–Walked for several kilometres swinging my fully-extended hiking pole up and down in front of me like a crazy person to try to knock down any spider webs that may be in my path.

–Shrieked such that friends have been certain I was actually being attacked by a ferocious forest beast. In fact, once when I was a child, my father actually got angry with me for doing this. I was off playing in the woods by our campsite when I passed through a spiderweb and screamed bloody murder. My father ran through the woods convinced I’d suffered some legitimate injury or attack only to find me perfectly fine (aside from the emotional trauma, of course). Apparently it’s super uncool to cry wolf in the woods.

–Repeatedly thrown small branches or rocks at the spider and his web in an effort to knock it down so I can continue without fear of the spider/web potentially landing on me.  This sounds simple and straightforward, and yet I’m so afraid of getting close to the web that I end up throwing both rocks and branches from such a distance that the branches don’t reach the web or the rocks veer off target. You do not want to know how much time I’ve spent employing this tactic.

–Stood there for five minutes having an internal argument with myself about whether I can possibly continue on the trail. I am embarrassed to admit I have turned around before…after hiking 2.5 steep kilometres…when I only had one day for adventuring in the area. In my defence, this was a mammoth spider smack dab in the middle of the trail and about the fourth of its kind I had encountered in the last kilometre alone, all of which I’d had to “clear” with the aforementioned stick/rock throwing technique and under extreme emotional duress.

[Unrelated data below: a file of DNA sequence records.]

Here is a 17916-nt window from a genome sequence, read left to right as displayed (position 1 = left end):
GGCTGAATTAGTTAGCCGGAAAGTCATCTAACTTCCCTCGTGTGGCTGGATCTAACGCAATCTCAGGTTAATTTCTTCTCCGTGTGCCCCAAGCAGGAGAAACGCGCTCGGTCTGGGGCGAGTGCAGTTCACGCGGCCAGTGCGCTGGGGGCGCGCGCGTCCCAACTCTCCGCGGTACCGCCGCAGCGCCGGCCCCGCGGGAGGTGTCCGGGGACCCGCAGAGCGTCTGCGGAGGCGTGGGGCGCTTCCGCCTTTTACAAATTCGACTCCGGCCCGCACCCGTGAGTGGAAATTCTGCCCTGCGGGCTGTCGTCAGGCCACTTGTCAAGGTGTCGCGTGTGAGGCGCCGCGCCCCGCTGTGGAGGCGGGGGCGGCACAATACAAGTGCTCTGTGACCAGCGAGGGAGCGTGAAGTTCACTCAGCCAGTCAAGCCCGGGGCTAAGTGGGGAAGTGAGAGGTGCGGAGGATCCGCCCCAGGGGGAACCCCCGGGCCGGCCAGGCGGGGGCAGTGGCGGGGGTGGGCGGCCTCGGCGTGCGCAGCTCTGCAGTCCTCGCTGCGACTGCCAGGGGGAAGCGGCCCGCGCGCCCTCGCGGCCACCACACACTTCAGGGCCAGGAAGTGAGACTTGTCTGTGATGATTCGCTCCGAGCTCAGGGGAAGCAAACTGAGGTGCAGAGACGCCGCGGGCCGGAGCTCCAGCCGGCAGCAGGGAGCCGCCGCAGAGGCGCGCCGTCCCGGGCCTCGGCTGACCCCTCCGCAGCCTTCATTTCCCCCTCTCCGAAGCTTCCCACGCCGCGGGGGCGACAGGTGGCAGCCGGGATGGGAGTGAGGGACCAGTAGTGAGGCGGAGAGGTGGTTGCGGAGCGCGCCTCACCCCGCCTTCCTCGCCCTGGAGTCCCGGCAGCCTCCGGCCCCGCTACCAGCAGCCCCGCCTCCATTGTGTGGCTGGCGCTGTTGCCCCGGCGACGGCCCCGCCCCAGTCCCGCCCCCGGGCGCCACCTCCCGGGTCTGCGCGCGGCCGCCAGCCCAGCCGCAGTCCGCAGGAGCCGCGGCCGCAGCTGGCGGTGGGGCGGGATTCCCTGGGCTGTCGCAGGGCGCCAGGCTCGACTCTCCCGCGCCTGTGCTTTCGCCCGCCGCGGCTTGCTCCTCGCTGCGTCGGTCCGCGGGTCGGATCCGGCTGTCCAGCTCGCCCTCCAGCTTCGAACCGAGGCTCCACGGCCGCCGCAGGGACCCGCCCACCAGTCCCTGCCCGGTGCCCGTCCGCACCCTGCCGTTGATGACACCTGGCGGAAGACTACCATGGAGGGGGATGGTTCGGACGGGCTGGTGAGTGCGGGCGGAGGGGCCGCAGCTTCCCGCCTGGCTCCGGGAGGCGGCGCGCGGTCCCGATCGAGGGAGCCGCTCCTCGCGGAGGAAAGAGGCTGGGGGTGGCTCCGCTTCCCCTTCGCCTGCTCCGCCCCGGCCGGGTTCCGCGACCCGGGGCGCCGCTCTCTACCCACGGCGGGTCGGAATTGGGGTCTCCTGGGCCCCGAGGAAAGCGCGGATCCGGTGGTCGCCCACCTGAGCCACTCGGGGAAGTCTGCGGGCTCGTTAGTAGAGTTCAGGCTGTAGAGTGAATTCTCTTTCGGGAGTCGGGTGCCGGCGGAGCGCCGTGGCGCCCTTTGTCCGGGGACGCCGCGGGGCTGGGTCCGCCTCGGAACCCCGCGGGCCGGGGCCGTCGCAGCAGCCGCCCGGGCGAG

–Had a minor panic attack and proceeded to spend the next ten minutes furiously trying to dislodge a spider from my person (with no evidence to confirm that a spider was even on my person). Imagine something akin to the running move in Flashdance.  Actually, let me provide a better visual, which is Chris Farley doing the Flashdance dance in Tommy Boy.  In other words, it’s not pretty.

What I’m really getting at here is that, if I could have a super power, it would be to make spider webs in my path magically disappear, without harming the spiders of course.  Also, I would happily accept a permanent hiking lead/spider-web-knocker-downer to be at my beck and call for the remainder of hiking season.

ps. One last sad fact: I was going to insert a picture with this post but even the Google image screen of spiderwebs was too terrifying a prospect.

Monday Musings: the long and winding road

We have had an absolutely amazing couple of weeks weather-wise. For me, any time the sun shines for days on end, I start to feel guilty at the thought of staying indoors or working out at the gym. The trails begin calling to me. Once I answer their call, once I taste that first trail of the season where there is actually a view, where the air’s aroma is that perfect mix of dry pine needles and all the greens of Spring, where the tree canopy offers just the right amount of shade from what’s starting to become a sweltering sun, I am a goner for the rest of the season. I’ll see you on the trails.